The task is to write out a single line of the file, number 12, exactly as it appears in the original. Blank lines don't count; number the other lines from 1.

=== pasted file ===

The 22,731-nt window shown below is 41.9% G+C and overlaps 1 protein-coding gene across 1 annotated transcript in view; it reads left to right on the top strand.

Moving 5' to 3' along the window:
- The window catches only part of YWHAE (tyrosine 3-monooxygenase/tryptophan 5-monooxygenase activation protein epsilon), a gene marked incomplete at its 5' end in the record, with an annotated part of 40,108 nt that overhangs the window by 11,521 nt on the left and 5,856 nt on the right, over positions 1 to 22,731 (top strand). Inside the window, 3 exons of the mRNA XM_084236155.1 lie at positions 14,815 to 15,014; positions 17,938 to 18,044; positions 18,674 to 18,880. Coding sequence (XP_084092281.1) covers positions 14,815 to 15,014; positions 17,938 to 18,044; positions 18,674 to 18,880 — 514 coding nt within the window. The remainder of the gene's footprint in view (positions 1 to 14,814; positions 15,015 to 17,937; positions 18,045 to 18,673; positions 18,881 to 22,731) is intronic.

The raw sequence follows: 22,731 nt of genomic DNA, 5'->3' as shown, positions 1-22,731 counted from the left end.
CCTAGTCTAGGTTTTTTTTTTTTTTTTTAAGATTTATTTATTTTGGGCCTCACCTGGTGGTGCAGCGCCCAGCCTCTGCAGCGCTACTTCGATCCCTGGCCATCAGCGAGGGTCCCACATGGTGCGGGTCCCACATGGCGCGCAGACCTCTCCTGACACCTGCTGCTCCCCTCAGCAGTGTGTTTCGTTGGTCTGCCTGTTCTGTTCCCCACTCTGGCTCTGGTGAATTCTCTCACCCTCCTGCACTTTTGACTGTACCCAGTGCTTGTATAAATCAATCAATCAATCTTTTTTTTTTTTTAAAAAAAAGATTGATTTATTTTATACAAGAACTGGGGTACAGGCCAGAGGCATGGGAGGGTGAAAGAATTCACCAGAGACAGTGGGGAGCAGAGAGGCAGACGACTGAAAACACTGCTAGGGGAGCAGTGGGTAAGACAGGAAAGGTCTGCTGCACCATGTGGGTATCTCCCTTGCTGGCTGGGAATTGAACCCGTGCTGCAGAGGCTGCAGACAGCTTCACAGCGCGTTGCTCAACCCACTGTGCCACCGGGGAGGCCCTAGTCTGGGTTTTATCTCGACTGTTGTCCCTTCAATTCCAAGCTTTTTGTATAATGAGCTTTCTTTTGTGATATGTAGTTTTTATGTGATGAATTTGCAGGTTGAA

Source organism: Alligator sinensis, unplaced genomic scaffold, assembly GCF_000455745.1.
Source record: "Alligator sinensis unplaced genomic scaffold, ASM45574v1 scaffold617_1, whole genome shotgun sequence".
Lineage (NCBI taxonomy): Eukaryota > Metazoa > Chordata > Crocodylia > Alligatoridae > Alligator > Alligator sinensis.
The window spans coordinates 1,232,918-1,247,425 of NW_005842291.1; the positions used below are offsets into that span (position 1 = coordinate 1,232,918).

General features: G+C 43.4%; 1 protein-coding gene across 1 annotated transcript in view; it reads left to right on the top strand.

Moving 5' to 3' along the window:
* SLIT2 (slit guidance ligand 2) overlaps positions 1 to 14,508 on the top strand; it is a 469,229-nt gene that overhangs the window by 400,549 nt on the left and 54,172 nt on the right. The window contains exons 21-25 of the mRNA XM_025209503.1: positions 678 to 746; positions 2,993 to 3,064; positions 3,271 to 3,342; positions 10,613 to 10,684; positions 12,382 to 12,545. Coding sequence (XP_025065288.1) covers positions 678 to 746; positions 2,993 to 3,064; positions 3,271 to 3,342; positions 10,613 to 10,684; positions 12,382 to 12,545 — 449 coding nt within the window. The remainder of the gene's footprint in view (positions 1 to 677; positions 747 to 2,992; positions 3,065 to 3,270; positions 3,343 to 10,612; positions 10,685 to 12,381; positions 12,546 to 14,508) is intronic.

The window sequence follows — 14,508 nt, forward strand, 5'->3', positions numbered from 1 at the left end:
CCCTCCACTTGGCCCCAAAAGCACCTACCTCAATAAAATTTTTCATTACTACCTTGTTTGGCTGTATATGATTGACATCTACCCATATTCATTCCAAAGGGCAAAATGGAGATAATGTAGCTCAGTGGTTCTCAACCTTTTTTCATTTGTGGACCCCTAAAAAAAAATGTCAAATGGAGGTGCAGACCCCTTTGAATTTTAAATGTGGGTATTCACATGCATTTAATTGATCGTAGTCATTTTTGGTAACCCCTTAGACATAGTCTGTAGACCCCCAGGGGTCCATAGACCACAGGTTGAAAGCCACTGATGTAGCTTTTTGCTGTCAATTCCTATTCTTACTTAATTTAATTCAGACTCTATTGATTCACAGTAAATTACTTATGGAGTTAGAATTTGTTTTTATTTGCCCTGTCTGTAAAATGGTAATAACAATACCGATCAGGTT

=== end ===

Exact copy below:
* SLIT2 (slit guidance ligand 2) overlaps positions 1 to 14,508 on the top strand; it is a 469,229-nt gene that overhangs the window by 400,549 nt on the left and 54,172 nt on the right. The window contains exons 21-25 of the mRNA XM_025209503.1: positions 678 to 746; positions 2,993 to 3,064; positions 3,271 to 3,342; positions 10,613 to 10,684; positions 12,382 to 12,545. Coding sequence (XP_025065288.1) covers positions 678 to 746; positions 2,993 to 3,064; positions 3,271 to 3,342; positions 10,613 to 10,684; positions 12,382 to 12,545 — 449 coding nt within the window. The remainder of the gene's footprint in view (positions 1 to 677; positions 747 to 2,992; positions 3,065 to 3,270; positions 3,343 to 10,612; positions 10,685 to 12,381; positions 12,546 to 14,508) is intronic.